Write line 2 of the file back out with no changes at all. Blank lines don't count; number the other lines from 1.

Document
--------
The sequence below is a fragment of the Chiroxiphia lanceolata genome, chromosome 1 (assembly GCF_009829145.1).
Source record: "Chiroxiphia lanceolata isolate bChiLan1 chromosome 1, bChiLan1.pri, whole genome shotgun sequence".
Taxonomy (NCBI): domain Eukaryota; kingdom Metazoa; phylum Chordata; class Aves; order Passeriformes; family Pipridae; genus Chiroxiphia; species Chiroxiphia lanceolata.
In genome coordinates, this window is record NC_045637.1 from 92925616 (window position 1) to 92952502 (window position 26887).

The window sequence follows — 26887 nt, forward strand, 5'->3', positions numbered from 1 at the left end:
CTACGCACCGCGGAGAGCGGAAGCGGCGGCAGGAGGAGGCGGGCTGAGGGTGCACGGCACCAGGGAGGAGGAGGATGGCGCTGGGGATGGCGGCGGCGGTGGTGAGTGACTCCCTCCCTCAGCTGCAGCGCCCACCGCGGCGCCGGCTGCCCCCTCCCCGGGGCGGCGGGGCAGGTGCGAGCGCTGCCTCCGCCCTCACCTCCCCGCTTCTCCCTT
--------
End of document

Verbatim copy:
Source record: "Chiroxiphia lanceolata isolate bChiLan1 chromosome 1, bChiLan1.pri, whole genome shotgun sequence".